I don’t speak Kindergarten.
I have been testing and teaching Gifted and Talented students in elementary school for 13 years. Every January, when Kinder testing rolls around, I try a new communication strategy. And every year, I fail miserably.
My first couple of years, after I had been teaching 5th grade for 8 years, I cut myself some slack. Even after one little girl burst into tears after I asked them to write their names on their papers. Even after one little boy silently peed in his pants during the test because he somehow missed my request for anyone who needed a bathroom break.
I figured it would take me a little time to learn the Kindergarten dialect.
Last year, one of the parents told me that her child thought the entire time I was testing her that I was testing her for Speech. Another parent mentioned that her child thought I was the Principal.
So, this year, I thought I would try to do a better job of explaining what I do and why I’ve taken them from their class for a little while.
I told them that I teach the Gifted and Talented class. I asked them if they knew what that meant. They didn’t even move their heads, just stared at me bug-eyed, waiting for me to pull out some comical sock puppets like the counselor or to break out into a song from Dora the Explorer like – well, I don’t really know who would do that, but they seemed to expect some kind of entertainment.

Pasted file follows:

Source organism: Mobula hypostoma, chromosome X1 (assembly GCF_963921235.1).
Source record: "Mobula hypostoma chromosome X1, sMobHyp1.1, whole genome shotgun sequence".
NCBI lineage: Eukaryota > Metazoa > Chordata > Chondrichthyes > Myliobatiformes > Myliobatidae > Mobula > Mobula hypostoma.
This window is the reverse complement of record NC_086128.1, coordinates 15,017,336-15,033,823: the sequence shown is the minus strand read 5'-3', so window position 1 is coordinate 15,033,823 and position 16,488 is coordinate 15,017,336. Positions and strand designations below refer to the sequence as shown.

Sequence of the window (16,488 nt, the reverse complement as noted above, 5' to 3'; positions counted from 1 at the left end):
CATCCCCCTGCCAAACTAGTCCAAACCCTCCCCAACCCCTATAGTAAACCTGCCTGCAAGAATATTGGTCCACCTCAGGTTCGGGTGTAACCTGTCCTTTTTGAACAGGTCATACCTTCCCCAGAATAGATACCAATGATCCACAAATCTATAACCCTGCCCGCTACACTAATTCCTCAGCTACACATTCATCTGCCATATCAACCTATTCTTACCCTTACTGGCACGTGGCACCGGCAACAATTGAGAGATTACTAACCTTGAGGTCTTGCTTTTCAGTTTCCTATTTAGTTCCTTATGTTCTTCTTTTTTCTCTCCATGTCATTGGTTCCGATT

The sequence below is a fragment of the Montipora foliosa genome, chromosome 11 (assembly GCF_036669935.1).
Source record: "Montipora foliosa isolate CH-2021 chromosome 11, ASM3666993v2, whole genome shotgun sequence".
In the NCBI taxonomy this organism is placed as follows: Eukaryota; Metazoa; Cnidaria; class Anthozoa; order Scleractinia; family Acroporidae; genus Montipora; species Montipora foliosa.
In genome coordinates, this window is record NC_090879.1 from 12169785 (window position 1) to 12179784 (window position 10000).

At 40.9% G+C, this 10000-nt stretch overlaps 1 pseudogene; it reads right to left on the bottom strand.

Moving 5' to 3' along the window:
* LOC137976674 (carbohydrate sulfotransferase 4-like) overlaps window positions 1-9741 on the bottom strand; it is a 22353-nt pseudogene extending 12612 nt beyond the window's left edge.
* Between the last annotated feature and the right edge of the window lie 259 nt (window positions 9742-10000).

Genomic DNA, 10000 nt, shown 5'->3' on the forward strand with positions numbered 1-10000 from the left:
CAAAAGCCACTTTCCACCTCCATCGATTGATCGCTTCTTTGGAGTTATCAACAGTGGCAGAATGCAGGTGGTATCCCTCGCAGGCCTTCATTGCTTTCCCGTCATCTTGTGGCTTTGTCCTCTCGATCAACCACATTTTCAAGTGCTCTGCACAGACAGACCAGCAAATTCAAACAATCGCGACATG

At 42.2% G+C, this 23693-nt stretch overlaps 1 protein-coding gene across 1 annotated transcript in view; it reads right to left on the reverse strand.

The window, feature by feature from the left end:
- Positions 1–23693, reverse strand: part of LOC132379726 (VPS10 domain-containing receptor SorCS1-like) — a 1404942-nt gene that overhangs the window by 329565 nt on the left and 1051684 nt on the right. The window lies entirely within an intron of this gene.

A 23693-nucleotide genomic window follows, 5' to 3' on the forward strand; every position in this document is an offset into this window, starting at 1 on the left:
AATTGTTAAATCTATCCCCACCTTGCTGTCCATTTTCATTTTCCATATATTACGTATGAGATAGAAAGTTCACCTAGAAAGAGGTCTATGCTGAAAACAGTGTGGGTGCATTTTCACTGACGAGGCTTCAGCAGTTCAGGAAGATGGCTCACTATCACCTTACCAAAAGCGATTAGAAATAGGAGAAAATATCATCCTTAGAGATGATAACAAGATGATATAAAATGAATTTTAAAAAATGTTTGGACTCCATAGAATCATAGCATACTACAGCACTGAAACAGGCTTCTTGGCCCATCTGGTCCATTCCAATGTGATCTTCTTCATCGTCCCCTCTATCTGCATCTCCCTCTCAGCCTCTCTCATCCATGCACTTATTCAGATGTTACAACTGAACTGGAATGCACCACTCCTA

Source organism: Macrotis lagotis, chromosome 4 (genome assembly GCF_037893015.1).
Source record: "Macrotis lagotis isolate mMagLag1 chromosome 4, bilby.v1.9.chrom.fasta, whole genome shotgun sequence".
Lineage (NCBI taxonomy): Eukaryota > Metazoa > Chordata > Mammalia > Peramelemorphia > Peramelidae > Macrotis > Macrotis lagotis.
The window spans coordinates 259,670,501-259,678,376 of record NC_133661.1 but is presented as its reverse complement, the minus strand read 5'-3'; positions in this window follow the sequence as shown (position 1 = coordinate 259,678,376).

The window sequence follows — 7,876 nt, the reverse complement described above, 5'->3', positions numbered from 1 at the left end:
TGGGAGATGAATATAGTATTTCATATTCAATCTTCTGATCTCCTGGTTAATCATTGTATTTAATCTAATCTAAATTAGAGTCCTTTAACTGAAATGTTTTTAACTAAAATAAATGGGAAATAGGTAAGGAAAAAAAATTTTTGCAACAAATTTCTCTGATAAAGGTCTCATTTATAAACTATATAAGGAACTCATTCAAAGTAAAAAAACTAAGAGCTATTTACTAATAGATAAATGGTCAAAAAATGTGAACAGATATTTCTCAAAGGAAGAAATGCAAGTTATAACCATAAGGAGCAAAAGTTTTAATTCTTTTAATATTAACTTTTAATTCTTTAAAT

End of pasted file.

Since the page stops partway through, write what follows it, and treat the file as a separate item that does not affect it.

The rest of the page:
I told them that I teach kids who like to do extra thinking. I said that we sometimes do thinking games in my class and we learn different ways to use our brains.
“Gifted and Talented means that you like to try to solve problems and that when something is hard you try to figure it out. Gifted and Talented is a class for students who like to think of new ideas. I like teaching Gifted and Talented because we get to do different types of puzzles and games. Sometimes, we invent things, too. I’ve been teaching Gifted and Talented for 13 years, and I love it.”
Silence. Well, not exactly. One child was busy trying to roll his pencil off of the desk and catch it. Another was obsessed with the fact that his shoelace wasn’t tied, and mumbling progressively louder to try to get my attention. One of the girls was digging inside her empty, borrowed desk looking for her pencil, which was on the floor beneath her chair.
“So, who remembers what I teach?”
Five hands went up. I nodded at one of the boys who seemed to be paying close attention during my speech.
“Kids. You teach kids.”
Yeah. I try.